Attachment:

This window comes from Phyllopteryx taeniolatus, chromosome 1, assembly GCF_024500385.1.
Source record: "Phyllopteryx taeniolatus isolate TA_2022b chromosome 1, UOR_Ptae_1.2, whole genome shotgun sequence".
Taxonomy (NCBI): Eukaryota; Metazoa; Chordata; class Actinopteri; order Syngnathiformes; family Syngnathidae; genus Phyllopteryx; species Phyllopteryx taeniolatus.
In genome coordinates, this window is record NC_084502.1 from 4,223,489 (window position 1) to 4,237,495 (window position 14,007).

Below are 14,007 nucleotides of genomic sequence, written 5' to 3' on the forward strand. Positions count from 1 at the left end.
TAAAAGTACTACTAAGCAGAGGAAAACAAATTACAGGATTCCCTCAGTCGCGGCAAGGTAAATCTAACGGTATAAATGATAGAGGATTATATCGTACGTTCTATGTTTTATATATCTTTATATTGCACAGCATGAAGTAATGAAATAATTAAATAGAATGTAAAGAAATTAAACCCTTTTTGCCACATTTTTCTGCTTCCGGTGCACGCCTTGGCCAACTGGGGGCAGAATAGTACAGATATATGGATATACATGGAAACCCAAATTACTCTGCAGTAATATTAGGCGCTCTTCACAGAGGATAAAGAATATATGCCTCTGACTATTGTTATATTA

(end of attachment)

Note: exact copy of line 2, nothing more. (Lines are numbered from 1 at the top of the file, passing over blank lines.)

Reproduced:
Source record: "Phyllopteryx taeniolatus isolate TA_2022b chromosome 1, UOR_Ptae_1.2, whole genome shotgun sequence".